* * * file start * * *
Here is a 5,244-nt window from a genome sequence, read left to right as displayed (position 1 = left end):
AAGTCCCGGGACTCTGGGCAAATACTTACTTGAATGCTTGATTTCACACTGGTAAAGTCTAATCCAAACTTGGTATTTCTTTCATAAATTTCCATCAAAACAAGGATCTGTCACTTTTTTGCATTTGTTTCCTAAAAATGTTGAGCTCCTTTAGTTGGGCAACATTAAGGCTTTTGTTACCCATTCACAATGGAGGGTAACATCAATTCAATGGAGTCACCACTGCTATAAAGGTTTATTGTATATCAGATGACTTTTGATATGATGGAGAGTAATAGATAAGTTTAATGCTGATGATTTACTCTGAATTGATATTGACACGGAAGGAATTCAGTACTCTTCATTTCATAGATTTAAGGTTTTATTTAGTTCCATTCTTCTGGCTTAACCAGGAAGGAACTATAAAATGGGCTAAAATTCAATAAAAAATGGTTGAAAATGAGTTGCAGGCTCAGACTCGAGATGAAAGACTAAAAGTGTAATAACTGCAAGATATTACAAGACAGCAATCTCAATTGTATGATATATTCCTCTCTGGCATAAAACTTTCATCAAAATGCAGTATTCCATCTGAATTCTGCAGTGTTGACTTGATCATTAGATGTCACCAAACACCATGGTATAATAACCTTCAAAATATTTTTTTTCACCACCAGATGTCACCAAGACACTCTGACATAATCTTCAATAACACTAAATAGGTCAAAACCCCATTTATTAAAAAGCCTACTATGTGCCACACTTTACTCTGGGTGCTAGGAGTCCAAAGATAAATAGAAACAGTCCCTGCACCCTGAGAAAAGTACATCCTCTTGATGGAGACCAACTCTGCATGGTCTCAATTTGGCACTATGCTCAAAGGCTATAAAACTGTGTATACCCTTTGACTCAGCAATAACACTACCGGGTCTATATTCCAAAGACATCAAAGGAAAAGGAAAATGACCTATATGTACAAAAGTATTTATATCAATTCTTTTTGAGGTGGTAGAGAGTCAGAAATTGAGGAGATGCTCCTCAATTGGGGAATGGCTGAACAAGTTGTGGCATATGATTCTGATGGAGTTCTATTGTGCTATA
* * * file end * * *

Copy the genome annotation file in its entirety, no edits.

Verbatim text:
Here is a 5,244-nt window from a genome sequence, read left to right as displayed (position 1 = left end):
AAGTCCCGGGACTCTGGGCAAATACTTACTTGAATGCTTGATTTCACACTGGTAAAGTCTAATCCAAACTTGGTATTTCTTTCATAAATTTCCATCAAAACAAGGATCTGTCACTTTTTTGCATTTGTTTCCTAAAAATGTTGAGCTCCTTTAGTTGGGCAACATTAAGGCTTTTGTTACCCATTCACAATGGAGGGTAACATCAATTCAATGGAGTCACCACTGCTATAAAGGTTTATTGTATATCAGATGACTTTTGATATGATGGAGAGTAATAGATAAGTTTAATGCTGATGATTTACTCTGAATTGATATTGACACGGAAGGAATTCAGTACTCTTCATTTCATAGATTTAAGGTTTTATTTAGTTCCATTCTTCTGGCTTAACCAGGAAGGAACTATAAAATGGGCTAAAATTCAATAAAAAATGGTTGAAAATGAGTTGCAGGCTCAGACTCGAGATGAAAGACTAAAAGTGTAATAACTGCAAGATATTACAAGACAGCAATCTCAATTGTATGATATATTCCTCTCTGGCATAAAACTTTCATCAAAATGCAGTATTCCATCTGAATTCTGCAGTGTTGACTTGATCATTAGATGTCACCAAACACCATGGTATAATAACCTTCAAAATATTTTTTTTCACCACCAGATGTCACCAAGACACTCTGACATAATCTTCAATAACACTAAATAGGTCAAAACCCCATTTATTAAAAAGCCTACTATGTGCCACACTTTACTCTGGGTGCTAGGAGTCCAAAGATAAATAGAAACAGTCCCTGCACCCTGAGAAAAGTACATCCTCTTGATGGAGACCAACTCTGCATGGTCTCAATTTGGCACTATGCTCAAAGGCTATAAAACTGTGTATACCCTTTGACTCAGCAATAACACTACCGGGTCTATATTCCAAAGACATCAAAGGAAAAGGAAAATGACCTATATGTACAAAAGTATTTATATCAATTCTTTTTGAGGTGGTAGAGAGTCAGAAATTGAGGAGATGCTCCTCAATTGGGGAATGGCTGAACAAGTTGTGGCATATGATTCTGATGGAGTTCTATTGTGCTATA